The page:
Exercise bikes are one of the most used fitness equipment today. Given their excellent workout quality, it is no surprise that exercise bikes are well-favored by fitness enthusiasts far and wide. There are different types of exercise bikes including spin bikes, upright bikes, and recumbent bikes. And because of their versatility, it is sometimes challenging to choose the best bike for your workout needs. We’d be comparing two of these kinds of bikes, the spin and upright bikes, so you can make an informed decision.
Spin bikes made a grand entrance in the ’90s and they’ve witnessed meteoric popularity and growth ever since. Their physical build and internal components mimic those of a road bike. Like road bikes, they have handlebars and a saddle and are ridden in sitting and standing positions. They are powered by resistance from a flywheel, generating non-stop momentum based on user effort. Spin bikes are a work of art, costing more than the average exercise bike. They are so well-engineered with exceptional workout qualities and potential. They target various muscles in the body and help strengthen the heart among other functions.
Spin Bike Benefits
Spin bikes are adept at burning massive calories and toning the muscles. They target several muscles from the core, stomach, and legs including the glutes, hamstrings, calves, shins, abdominals, and quadriceps. They also activate the arm and shoulder muscles to an extent. These muscles are especially activated when riding in a standing position. You can also use arm weights and other upper body exercises to engage the upper body muscles.
2. Gentle on the Joints
Spin bikes are specially designed with the lowest impact. It is safe to say that the manufacturers had your delicate and injury-prone joints in mind when constructing spin bikes, thus they generate little to zero impact. This makes them a better alternative to treadmills. So if you have sensitive or injured joints, you will find the spin bike accommodating of your limitations. And their low-impact construction does not in any way impede their efficiency or functionality.
3. Perfect for Rehabilitation Training
Given their low-impact orientation, spin bikes are perfect for rehabilitation and recovery training. The fact that you can burn a considerable amount of calories with the least impact on your joints is a blessing. So if you have an injury that makes exercising a chore, you can give spin bikes a try. They are especially fit for those with knee and joint-related issues. However, recumbent bikes guarantee a much safer option in this regard.
4. Provides High-intensity Workouts
Thanks to their innovative flywheel construction, a spin bike generates powerful resistance for intense workouts. They provide a resistance that is nearly as powerful as the resistance generated by road bikes. A spin bike’s flywheel is attached to its pedals, so the pedals move in tandem with the wheels. As such, you’d have to dispense substantial effort to control the pedals. On this note, the spin bike provides a more intense workout than other exercise bikes.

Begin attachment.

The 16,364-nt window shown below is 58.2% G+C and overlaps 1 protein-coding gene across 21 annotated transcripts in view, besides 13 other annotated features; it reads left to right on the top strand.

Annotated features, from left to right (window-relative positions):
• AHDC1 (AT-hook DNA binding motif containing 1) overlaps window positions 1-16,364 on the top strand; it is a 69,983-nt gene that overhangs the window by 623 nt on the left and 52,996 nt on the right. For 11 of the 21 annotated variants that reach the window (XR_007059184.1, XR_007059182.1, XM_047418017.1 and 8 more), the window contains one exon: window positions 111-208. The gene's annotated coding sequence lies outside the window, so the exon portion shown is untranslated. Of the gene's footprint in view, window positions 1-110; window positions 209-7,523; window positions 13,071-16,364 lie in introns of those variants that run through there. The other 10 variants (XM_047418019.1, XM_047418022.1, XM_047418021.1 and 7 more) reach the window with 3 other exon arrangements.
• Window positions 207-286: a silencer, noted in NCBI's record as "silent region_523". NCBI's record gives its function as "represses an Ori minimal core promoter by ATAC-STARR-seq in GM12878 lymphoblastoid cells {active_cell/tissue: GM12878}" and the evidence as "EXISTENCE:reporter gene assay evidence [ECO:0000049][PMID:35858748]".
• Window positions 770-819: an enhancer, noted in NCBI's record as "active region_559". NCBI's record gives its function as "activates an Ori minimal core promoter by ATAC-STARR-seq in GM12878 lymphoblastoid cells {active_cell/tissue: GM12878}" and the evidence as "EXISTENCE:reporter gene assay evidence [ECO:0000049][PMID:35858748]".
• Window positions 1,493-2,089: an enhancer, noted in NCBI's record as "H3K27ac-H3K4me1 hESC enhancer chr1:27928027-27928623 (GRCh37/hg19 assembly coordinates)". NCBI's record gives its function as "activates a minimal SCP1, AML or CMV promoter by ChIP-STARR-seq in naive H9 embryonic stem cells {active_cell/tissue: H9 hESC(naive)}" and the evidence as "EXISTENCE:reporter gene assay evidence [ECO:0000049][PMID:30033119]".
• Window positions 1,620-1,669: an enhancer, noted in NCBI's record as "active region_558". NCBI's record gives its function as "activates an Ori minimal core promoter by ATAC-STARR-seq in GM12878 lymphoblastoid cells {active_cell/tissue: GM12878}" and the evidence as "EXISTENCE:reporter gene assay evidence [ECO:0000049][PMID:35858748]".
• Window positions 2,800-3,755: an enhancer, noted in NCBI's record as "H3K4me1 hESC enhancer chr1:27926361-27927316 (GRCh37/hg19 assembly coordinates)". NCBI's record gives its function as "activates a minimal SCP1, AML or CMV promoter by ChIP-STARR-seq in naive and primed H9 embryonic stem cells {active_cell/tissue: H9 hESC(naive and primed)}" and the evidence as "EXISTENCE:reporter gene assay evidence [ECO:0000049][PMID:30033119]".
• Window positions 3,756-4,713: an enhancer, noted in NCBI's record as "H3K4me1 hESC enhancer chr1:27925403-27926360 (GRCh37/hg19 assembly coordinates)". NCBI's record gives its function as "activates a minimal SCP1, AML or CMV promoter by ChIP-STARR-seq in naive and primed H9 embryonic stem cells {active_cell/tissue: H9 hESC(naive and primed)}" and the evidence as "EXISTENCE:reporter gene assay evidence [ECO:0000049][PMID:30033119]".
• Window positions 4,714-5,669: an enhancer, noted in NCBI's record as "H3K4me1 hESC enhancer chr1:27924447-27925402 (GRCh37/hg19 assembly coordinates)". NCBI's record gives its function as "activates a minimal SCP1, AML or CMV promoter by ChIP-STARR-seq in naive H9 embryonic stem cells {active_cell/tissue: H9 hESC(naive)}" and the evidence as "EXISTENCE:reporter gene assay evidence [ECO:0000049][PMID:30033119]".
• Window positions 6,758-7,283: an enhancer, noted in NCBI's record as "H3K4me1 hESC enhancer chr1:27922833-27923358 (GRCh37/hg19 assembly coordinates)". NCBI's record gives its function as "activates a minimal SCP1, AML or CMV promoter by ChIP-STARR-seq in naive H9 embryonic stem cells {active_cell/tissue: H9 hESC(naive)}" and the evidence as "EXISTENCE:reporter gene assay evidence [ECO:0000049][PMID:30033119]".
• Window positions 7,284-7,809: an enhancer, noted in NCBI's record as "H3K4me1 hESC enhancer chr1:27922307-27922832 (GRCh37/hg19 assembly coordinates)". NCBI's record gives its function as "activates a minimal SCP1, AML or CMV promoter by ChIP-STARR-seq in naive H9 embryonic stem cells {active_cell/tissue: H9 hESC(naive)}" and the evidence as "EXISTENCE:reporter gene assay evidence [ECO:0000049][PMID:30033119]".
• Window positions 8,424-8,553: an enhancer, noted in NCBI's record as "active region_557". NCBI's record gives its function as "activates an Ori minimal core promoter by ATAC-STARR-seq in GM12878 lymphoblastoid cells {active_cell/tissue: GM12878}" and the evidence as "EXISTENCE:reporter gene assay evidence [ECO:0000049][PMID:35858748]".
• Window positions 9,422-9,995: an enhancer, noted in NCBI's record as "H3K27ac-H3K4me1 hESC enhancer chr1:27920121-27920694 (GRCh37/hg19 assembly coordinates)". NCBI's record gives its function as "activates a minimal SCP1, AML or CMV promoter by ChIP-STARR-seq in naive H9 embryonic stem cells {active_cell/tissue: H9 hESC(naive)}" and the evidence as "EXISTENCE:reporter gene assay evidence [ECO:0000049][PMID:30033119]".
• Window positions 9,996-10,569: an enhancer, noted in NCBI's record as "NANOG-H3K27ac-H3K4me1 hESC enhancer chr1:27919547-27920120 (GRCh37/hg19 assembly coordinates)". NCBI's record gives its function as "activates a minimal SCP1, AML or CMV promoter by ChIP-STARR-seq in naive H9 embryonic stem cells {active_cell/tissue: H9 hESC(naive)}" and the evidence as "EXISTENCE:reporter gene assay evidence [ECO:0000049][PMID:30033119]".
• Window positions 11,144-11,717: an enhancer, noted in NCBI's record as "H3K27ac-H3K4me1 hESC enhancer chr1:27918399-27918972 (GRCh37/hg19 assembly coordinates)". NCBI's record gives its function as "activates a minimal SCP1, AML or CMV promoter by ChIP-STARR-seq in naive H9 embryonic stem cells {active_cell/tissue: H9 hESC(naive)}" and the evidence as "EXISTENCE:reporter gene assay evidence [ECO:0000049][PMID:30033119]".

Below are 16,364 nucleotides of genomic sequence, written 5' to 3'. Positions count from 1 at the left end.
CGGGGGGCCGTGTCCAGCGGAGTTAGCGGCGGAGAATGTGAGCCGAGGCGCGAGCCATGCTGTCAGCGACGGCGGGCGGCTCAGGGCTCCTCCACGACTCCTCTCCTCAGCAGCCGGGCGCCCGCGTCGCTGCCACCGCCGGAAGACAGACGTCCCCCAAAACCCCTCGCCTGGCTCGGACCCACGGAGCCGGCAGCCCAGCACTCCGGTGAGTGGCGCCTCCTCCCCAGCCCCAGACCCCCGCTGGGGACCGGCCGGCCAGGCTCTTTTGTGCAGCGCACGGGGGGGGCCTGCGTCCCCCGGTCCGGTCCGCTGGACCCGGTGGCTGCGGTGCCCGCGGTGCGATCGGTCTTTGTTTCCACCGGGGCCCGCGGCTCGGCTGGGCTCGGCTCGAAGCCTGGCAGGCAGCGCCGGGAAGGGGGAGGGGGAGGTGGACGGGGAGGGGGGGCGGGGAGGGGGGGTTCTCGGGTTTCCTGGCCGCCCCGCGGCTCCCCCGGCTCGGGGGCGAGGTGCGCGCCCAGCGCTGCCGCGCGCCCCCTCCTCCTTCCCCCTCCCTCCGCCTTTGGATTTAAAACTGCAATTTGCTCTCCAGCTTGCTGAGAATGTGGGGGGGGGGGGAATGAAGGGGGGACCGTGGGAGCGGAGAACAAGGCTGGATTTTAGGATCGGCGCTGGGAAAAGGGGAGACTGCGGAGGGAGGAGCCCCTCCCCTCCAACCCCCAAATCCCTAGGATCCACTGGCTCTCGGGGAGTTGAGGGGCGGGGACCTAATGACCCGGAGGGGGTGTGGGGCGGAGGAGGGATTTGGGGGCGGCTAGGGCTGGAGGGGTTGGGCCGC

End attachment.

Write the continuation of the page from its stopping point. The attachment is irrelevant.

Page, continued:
5. Incorporates Standing Positions
While not all bikes are designed to accommodate standing positions, the spin bike does so effortlessly. And considering that cycling while standing activates more muscles and intense workouts, this is a prime benefit. When you stand on the bike’s pedals, you invariably power through higher resistance than when you cycle in a sitting position. You can also combine sitting and standing positions to target specific muscle groups.
Spin Bike Disadvantages
1. Takes up Considerable Floor Space
Unlike some other exercise machines that are equipped with folding capacities, such as rowing machines, spin bikes lack this practical feature. As a result, they tend to take up more floor space than necessary. Although some models are furnished with porting wheels that aid transportation, they are typically large-sized and space-consuming. What this means is that you have to have sufficient floor and workout space to house the large and heavy exercise equipment.
2. Triggers Back Pain
Though spin bikes make fantastic workouts, they can be detrimental to your back. If you don’t use the exercise bike properly, you may ride in a hunched position which causes debilitating back pain. Unfortunately, not everyone knows how to properly cycle on a spin bike or maintain the right body posture, leading to back pain and muscle strain. Plus, its heavy flywheel can be pretty hard on the knees and ankles.
3. May Neglect the Upper Body
Spinning may work your lower body to the fullest, but may completely ignore your upper body if you don’t adopt the best balance. However, you can make up for this defect by incorporating training weights or combining spin workouts with strength training exercises. Otherwise, your upper body will suffer considerable losses.
4. Tends to be Overzealous